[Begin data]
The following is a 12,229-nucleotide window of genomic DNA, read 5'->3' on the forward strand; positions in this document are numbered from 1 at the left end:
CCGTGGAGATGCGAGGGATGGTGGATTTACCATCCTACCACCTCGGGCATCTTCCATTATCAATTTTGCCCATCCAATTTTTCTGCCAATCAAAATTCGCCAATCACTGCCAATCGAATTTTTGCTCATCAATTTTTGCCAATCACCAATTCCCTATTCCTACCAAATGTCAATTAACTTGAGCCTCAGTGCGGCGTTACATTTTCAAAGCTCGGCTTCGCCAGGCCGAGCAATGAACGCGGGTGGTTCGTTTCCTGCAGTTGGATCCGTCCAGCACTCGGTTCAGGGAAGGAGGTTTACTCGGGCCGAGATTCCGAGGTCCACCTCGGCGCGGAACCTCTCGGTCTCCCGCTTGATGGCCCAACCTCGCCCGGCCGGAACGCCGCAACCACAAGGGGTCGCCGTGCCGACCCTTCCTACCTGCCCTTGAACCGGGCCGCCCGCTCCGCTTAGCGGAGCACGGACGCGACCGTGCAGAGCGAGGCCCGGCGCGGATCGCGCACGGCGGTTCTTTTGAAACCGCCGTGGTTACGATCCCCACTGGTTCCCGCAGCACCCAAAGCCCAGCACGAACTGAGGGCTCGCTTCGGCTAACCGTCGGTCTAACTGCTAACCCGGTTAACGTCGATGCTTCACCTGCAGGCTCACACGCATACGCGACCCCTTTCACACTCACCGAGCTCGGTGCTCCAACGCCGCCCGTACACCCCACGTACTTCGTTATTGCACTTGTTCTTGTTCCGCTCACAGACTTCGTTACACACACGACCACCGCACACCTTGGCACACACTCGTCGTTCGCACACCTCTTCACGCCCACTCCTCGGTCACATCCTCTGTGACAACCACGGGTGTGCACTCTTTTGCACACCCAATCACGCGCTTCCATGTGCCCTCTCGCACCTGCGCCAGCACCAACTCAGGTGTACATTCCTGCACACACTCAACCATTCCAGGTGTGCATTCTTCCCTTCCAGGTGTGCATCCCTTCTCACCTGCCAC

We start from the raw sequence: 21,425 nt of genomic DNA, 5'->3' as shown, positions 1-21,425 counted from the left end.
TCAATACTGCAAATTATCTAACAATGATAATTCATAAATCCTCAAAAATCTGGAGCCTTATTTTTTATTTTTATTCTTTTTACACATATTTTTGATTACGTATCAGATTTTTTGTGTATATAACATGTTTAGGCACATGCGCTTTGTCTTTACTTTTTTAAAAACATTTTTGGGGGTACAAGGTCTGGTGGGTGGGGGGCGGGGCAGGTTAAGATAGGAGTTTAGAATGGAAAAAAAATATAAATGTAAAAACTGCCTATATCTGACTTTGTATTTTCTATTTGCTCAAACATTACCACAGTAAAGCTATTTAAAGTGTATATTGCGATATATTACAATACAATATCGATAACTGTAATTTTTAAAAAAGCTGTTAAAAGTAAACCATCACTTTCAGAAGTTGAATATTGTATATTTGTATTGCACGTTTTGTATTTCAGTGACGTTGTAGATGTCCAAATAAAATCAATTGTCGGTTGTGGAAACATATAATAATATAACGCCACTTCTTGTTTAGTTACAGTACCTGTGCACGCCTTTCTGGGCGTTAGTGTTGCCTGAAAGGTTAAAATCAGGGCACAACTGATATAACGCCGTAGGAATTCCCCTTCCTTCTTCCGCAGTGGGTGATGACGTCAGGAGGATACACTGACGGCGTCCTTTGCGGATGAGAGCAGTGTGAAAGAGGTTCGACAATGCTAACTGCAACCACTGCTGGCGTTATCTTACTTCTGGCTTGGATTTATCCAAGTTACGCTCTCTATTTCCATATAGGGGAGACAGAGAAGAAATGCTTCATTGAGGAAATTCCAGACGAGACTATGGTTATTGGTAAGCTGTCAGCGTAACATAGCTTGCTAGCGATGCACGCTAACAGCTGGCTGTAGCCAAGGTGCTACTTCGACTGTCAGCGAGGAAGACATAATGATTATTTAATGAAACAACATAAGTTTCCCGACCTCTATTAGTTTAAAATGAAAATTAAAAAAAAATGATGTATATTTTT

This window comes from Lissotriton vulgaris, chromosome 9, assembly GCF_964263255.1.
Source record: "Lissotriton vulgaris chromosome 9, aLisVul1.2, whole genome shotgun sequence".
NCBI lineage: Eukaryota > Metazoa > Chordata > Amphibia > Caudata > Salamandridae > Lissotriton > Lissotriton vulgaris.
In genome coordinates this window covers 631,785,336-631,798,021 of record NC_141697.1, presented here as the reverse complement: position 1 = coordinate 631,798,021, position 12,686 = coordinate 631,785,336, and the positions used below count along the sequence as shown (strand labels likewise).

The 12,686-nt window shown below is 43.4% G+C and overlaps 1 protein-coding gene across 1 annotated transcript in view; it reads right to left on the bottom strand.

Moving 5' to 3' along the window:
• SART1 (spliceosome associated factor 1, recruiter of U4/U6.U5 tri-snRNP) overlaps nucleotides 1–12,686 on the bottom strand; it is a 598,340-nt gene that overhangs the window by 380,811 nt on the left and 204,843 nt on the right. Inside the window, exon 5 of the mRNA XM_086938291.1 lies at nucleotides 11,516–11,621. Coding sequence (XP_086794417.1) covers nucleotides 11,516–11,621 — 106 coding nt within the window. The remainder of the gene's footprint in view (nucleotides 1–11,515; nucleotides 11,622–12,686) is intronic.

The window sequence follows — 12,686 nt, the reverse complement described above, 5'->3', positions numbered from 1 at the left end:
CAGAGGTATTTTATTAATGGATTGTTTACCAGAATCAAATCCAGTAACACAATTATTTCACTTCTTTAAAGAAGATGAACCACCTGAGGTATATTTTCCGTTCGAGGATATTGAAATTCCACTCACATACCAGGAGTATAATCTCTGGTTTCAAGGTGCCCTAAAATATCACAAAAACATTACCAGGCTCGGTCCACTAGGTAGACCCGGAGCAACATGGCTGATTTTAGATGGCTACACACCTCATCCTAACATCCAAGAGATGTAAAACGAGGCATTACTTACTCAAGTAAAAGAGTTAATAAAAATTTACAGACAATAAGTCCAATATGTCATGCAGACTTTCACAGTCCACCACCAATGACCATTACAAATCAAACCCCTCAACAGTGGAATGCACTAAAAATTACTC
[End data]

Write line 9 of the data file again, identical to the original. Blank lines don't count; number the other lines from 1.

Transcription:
The 12,686-nt window shown below is 43.4% G+C and overlaps 1 protein-coding gene across 1 annotated transcript in view; it reads right to left on the bottom strand.